This is a guest post by Amanda from @roryblakeisgreat
I want to start this off by saying, we don’t have to be perfect to be effective. I say this to myself 100 times a day in reference to working with Rory’s motor development and I’m sure I will in the future as we enter the schooling years. As long as we try our best and come to each therapy session with a hopeful heart, patience, and presence we are winning.
Currently, we are focused on transitions. Rory can sit, roll and bend at the waist. She is trying to master bending her knees, hinging at the hips, sitting up from a laying position and coming out of a seated position properly. She sits with a very wide base of support, at times almost in a full split and T-rex arms. Her legs are extremely rigid, locked out so tight they turn a bit purple. To help her avoid sitting in splits while upright and w-sitting when propped on her knees we use hip helpers. These special shorts are made of spandex with webbing between the legs.
We work with an Occupational Therapist for oral motor development and fine motor skills and a Physical Therapist for gross motor skills. We see PT every week and OT every other week. The therapist trains me on interventions and it is my responsibility to implement them with Rory as often as possible. I do my best to have formal therapy sessions with Rory 3 times a day for as long as she will tolerate the “workouts” up to 15 minutes.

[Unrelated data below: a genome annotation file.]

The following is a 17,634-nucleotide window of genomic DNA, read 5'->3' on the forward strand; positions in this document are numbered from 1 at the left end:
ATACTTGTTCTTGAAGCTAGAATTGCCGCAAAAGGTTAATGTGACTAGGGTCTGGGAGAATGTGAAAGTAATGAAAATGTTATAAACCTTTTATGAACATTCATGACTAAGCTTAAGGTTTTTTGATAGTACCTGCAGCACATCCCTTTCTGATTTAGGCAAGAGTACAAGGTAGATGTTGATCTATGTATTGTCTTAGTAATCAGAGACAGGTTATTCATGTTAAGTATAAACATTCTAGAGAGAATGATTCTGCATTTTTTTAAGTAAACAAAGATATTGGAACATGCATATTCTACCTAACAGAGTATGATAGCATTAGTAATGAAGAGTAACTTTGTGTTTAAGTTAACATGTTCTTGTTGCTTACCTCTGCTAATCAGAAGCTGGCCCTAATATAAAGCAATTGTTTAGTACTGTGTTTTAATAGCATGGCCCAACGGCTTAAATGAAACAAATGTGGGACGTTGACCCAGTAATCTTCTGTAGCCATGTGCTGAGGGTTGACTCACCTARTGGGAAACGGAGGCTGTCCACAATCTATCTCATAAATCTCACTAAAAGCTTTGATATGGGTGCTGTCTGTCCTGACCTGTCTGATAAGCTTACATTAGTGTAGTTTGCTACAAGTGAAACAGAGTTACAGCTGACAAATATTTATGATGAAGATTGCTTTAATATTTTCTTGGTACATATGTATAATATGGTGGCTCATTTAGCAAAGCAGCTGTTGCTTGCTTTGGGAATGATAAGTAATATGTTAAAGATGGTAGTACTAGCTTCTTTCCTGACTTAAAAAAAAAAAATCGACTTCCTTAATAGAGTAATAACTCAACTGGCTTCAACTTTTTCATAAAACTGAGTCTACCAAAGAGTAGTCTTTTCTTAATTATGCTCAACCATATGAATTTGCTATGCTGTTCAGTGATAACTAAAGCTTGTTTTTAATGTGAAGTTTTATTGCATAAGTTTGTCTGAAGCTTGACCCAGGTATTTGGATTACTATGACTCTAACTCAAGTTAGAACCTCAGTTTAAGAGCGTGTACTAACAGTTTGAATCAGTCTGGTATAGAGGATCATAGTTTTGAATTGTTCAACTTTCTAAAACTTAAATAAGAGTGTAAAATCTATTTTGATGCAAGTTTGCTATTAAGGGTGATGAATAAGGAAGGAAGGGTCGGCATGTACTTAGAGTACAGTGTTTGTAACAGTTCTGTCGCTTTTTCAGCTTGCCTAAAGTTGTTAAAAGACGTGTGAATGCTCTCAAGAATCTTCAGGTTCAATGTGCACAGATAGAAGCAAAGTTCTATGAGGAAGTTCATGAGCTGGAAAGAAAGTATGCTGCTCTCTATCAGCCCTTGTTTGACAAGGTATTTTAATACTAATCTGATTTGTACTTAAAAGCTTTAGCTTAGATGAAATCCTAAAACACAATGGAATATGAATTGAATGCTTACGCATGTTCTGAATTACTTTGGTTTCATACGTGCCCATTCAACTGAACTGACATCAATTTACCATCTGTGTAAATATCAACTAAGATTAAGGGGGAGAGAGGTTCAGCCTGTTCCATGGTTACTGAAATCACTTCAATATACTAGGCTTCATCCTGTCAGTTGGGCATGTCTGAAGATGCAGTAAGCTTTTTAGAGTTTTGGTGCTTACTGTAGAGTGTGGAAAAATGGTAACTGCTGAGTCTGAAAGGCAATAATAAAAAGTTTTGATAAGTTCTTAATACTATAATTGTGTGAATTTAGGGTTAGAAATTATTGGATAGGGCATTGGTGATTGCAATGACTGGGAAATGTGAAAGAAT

This is all greatly influenced by her sleeping routine and if my 4-year-old son is home from school. Before having Rory I worked full time, which gave me a wonderful sense of structure and routine. Becoming a stay at home mom has thrown me off big time. Routine seems to be a distant memory and structure forget about it! I noticed the days were getting away from me and I wasn’t hitting my 3 times a day goal.
I decided having it written out in front of me in a “to do list” manner would help. I currently use a dry erase marker writing all of her therapies on the big windows in our living room. Checking the box off feels good and when I’m ready to throw in the towel seeing those empty boxes motivates me to get on the floor and do the work.
If we miss formal routine based therapy, I try hard not to beat myself up. We are on the floor playing many times a day and essentially play is therapy. Below I have shared photos of our current therapy exercises. What are you doing at home? What are your favorite resources? If you would like to follow us as we navigate life after a birth diagnosis, visit us @roryblakeisgreat on Instagram. (Note: I am not a trained therapist, please always consult with your team on what would work best for you and your child)